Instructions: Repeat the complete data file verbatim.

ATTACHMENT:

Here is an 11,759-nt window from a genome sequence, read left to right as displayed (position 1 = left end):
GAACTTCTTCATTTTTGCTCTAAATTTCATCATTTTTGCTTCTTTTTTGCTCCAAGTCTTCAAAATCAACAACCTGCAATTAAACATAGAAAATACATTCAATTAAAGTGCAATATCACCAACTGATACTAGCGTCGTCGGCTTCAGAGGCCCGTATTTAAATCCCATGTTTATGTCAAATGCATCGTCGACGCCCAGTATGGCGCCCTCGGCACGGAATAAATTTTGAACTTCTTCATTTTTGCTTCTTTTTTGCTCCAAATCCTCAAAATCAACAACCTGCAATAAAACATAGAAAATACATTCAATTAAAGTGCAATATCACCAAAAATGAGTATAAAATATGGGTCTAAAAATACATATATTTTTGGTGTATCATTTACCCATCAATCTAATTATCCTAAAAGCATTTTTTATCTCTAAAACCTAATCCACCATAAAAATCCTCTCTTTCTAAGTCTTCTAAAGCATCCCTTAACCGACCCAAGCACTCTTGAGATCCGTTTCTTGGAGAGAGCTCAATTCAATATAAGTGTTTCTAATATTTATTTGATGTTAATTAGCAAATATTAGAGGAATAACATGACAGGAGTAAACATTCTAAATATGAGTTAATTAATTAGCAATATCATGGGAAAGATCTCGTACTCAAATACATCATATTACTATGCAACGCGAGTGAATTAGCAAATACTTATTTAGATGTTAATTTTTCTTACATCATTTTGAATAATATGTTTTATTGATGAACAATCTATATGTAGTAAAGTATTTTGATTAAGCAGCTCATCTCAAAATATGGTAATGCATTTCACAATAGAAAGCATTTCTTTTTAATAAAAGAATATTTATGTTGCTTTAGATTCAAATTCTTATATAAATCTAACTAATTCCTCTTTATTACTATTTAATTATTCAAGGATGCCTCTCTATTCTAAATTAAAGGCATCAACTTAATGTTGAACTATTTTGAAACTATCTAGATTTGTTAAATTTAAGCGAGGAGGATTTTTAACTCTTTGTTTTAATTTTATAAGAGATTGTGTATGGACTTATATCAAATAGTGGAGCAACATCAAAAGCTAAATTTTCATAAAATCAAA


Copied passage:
Here is an 11,759-nt window from a genome sequence, read left to right as displayed (position 1 = left end):
GAACTTCTTCATTTTTGCTCTAAATTTCATCATTTTTGCTTCTTTTTTGCTCCAAGTCTTCAAAATCAACAACCTGCAATTAAACATAGAAAATACATTCAATTAAAGTGCAATATCACCAACTGATACTAGCGTCGTCGGCTTCAGAGGCCCGTATTTAAATCCCATGTTTATGTCAAATGCATCGTCGACGCCCAGTATGGCGCCCTCGGCACGGAATAAATTTTGAACTTCTTCATTTTTGCTTCTTTTTTGCTCCAAATCCTCAAAATCAACAACCTGCAATAAAACATAGAAAATACATTCAATTAAAGTGCAATATCACCAAAAATGAGTATAAAATATGGGTCTAAAAATACATATATTTTTGGTGTATCATTTACCCATCAATCTAATTATCCTAAAAGCATTTTTTATCTCTAAAACCTAATCCACCATAAAAATCCTCTCTTTCTAAGTCTTCTAAAGCATCCCTTAACCGACCCAAGCACTCTTGAGATCCGTTTCTTGGAGAGAGCTCAATTCAATATAAGTGTTTCTAATATTTATTTGATGTTAATTAGCAAATATTAGAGGAATAACATGACAGGAGTAAACATTCTAAATATGAGTTAATTAATTAGCAATATCATGGGAAAGATCTCGTACTCAAATACATCATATTACTATGCAACGCGAGTGAATTAGCAAATACTTATTTAGATGTTAATTTTTCTTACATCATTTTGAATAATATGTTTTATTGATGAACAATCTATATGTAGTAAAGTATTTTGATTAAGCAGCTCATCTCAAAATATGGTAATGCATTTCACAATAGAAAGCATTTCTTTTTAATAAAAGAATATTTATGTTGCTTTAGATTCAAATTCTTATATAAATCTAACTAATTCCTCTTTATTACTATTTAATTATTCAAGGATGCCTCTCTATTCTAAATTAAAGGCATCAACTTAATGTTGAACTATTTTGAAACTATCTAGATTTGTTAAATTTAAGCGAGGAGGATTTTTAACTCTTTGTTTTAATTTTATAAGAGATTGTGTATGGACTTATATCAAATAGTGGAGCAACATCAAAAGCTAAATTTTCATAAAATCAAA